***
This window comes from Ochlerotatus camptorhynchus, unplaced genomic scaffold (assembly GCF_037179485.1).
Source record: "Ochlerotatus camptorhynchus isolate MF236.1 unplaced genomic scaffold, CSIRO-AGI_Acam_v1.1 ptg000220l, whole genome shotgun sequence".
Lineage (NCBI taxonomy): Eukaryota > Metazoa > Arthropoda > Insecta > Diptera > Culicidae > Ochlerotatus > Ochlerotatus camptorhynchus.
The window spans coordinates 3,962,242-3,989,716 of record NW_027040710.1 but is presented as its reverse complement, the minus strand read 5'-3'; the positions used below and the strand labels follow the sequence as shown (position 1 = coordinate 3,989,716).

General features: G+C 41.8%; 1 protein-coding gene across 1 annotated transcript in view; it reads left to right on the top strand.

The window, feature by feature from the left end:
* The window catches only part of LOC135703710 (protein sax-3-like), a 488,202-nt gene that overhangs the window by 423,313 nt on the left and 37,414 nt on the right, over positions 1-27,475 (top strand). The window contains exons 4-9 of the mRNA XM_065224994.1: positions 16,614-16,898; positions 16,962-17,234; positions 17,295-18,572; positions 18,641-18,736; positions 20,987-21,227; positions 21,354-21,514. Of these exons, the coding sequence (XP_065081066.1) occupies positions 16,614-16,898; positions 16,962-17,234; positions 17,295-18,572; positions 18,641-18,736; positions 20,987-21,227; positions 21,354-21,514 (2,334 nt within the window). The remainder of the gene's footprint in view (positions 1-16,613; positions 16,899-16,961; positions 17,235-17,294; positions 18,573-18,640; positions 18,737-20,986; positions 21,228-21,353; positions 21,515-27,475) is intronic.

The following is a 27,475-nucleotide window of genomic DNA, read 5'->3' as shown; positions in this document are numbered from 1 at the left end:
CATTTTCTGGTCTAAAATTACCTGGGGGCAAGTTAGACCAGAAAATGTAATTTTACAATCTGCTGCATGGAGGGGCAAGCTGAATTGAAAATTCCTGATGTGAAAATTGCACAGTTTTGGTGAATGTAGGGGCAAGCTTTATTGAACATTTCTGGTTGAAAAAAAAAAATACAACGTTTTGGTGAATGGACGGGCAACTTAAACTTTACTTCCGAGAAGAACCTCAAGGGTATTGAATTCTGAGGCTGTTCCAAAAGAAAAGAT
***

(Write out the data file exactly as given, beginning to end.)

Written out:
This window comes from Ochlerotatus camptorhynchus, unplaced genomic scaffold (assembly GCF_037179485.1).
Source record: "Ochlerotatus camptorhynchus isolate MF236.1 unplaced genomic scaffold, CSIRO-AGI_Acam_v1.1 ptg000220l, whole genome shotgun sequence".
Lineage (NCBI taxonomy): Eukaryota > Metazoa > Arthropoda > Insecta > Diptera > Culicidae > Ochlerotatus > Ochlerotatus camptorhynchus.
The window spans coordinates 3,962,242-3,989,716 of record NW_027040710.1 but is presented as its reverse complement, the minus strand read 5'-3'; the positions used below and the strand labels follow the sequence as shown (position 1 = coordinate 3,989,716).

General features: G+C 41.8%; 1 protein-coding gene across 1 annotated transcript in view; it reads left to right on the top strand.

The window, feature by feature from the left end:
* The window catches only part of LOC135703710 (protein sax-3-like), a 488,202-nt gene that overhangs the window by 423,313 nt on the left and 37,414 nt on the right, over positions 1-27,475 (top strand). The window contains exons 4-9 of the mRNA XM_065224994.1: positions 16,614-16,898; positions 16,962-17,234; positions 17,295-18,572; positions 18,641-18,736; positions 20,987-21,227; positions 21,354-21,514. Of these exons, the coding sequence (XP_065081066.1) occupies positions 16,614-16,898; positions 16,962-17,234; positions 17,295-18,572; positions 18,641-18,736; positions 20,987-21,227; positions 21,354-21,514 (2,334 nt within the window). The remainder of the gene's footprint in view (positions 1-16,613; positions 16,899-16,961; positions 17,235-17,294; positions 18,573-18,640; positions 18,737-20,986; positions 21,228-21,353; positions 21,515-27,475) is intronic.

The following is a 27,475-nucleotide window of genomic DNA, read 5'->3' as shown; positions in this document are numbered from 1 at the left end:
CATTTTCTGGTCTAAAATTACCTGGGGGCAAGTTAGACCAGAAAATGTAATTTTACAATCTGCTGCATGGAGGGGCAAGCTGAATTGAAAATTCCTGATGTGAAAATTGCACAGTTTTGGTGAATGTAGGGGCAAGCTTTATTGAACATTTCTGGTTGAAAAAAAAAAATACAACGTTTTGGTGAATGGACGGGCAACTTAAACTTTACTTCCGAGAAGAACCTCAAGGGTATTGAATTCTGAGGCTGTTCCAAAAGAAAAGAT